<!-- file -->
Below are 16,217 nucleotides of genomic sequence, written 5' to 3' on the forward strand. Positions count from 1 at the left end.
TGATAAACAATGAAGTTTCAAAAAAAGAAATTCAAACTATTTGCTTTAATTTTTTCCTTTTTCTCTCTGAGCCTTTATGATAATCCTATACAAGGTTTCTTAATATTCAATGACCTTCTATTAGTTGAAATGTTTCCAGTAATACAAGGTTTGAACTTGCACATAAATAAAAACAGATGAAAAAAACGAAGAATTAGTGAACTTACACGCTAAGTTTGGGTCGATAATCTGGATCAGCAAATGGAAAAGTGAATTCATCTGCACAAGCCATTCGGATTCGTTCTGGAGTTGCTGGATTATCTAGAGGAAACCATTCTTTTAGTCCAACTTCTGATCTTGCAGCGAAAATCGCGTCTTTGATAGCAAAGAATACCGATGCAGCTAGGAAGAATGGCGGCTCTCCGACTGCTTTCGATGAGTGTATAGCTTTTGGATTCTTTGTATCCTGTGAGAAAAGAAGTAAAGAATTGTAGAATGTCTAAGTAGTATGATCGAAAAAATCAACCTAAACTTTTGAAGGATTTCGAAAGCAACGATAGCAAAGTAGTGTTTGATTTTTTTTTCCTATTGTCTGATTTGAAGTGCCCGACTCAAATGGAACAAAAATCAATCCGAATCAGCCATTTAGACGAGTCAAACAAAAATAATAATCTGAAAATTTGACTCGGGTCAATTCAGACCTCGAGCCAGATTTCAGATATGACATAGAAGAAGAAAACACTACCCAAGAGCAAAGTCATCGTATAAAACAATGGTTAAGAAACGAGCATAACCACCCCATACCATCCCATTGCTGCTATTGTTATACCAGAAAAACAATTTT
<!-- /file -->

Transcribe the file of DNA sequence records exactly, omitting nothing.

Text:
Below are 16,217 nucleotides of genomic sequence, written 5' to 3' on the forward strand. Positions count from 1 at the left end.
TGATAAACAATGAAGTTTCAAAAAAAGAAATTCAAACTATTTGCTTTAATTTTTTCCTTTTTCTCTCTGAGCCTTTATGATAATCCTATACAAGGTTTCTTAATATTCAATGACCTTCTATTAGTTGAAATGTTTCCAGTAATACAAGGTTTGAACTTGCACATAAATAAAAACAGATGAAAAAAACGAAGAATTAGTGAACTTACACGCTAAGTTTGGGTCGATAATCTGGATCAGCAAATGGAAAAGTGAATTCATCTGCACAAGCCATTCGGATTCGTTCTGGAGTTGCTGGATTATCTAGAGGAAACCATTCTTTTAGTCCAACTTCTGATCTTGCAGCGAAAATCGCGTCTTTGATAGCAAAGAATACCGATGCAGCTAGGAAGAATGGCGGCTCTCCGACTGCTTTCGATGAGTGTATAGCTTTTGGATTCTTTGTATCCTGTGAGAAAAGAAGTAAAGAATTGTAGAATGTCTAAGTAGTATGATCGAAAAAATCAACCTAAACTTTTGAAGGATTTCGAAAGCAACGATAGCAAAGTAGTGTTTGATTTTTTTTTCCTATTGTCTGATTTGAAGTGCCCGACTCAAATGGAACAAAAATCAATCCGAATCAGCCATTTAGACGAGTCAAACAAAAATAATAATCTGAAAATTTGACTCGGGTCAATTCAGACCTCGAGCCAGATTTCAGATATGACATAGAAGAAGAAAACACTACCCAAGAGCAAAGTCATCGTATAAAACAATGGTTAAGAAACGAGCATAACCACCCCATACCATCCCATTGCTGCTATTGTTATACCAGAAAAACAATTTT